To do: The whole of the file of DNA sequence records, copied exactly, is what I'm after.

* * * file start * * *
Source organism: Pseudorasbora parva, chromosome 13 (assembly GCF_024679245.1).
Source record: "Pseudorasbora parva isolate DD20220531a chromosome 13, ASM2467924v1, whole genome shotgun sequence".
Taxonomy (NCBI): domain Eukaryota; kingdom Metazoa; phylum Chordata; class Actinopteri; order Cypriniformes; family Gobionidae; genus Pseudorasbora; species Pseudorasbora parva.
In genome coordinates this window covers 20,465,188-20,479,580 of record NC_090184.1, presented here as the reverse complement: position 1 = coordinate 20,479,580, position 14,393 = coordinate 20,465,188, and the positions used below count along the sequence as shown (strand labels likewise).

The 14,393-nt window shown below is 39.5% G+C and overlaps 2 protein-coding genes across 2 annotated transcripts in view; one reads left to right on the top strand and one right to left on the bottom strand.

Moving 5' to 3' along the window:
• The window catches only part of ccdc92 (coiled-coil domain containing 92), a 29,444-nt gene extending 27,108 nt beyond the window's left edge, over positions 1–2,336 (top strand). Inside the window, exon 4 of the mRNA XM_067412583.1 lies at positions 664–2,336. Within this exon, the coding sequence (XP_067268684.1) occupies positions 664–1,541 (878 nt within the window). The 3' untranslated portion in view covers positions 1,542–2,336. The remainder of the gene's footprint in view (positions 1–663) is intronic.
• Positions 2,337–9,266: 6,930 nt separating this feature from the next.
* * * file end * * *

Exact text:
Source organism: Pseudorasbora parva, chromosome 13 (assembly GCF_024679245.1).
Source record: "Pseudorasbora parva isolate DD20220531a chromosome 13, ASM2467924v1, whole genome shotgun sequence".
Taxonomy (NCBI): domain Eukaryota; kingdom Metazoa; phylum Chordata; class Actinopteri; order Cypriniformes; family Gobionidae; genus Pseudorasbora; species Pseudorasbora parva.
In genome coordinates this window covers 20,465,188-20,479,580 of record NC_090184.1, presented here as the reverse complement: position 1 = coordinate 20,479,580, position 14,393 = coordinate 20,465,188, and the positions used below count along the sequence as shown (strand labels likewise).

The 14,393-nt window shown below is 39.5% G+C and overlaps 2 protein-coding genes across 2 annotated transcripts in view; one reads left to right on the top strand and one right to left on the bottom strand.

Moving 5' to 3' along the window:
• The window catches only part of ccdc92 (coiled-coil domain containing 92), a 29,444-nt gene extending 27,108 nt beyond the window's left edge, over positions 1–2,336 (top strand). Inside the window, exon 4 of the mRNA XM_067412583.1 lies at positions 664–2,336. Within this exon, the coding sequence (XP_067268684.1) occupies positions 664–1,541 (878 nt within the window). The 3' untranslated portion in view covers positions 1,542–2,336. The remainder of the gene's footprint in view (positions 1–663) is intronic.
• Positions 2,337–9,266: 6,930 nt separating this feature from the next.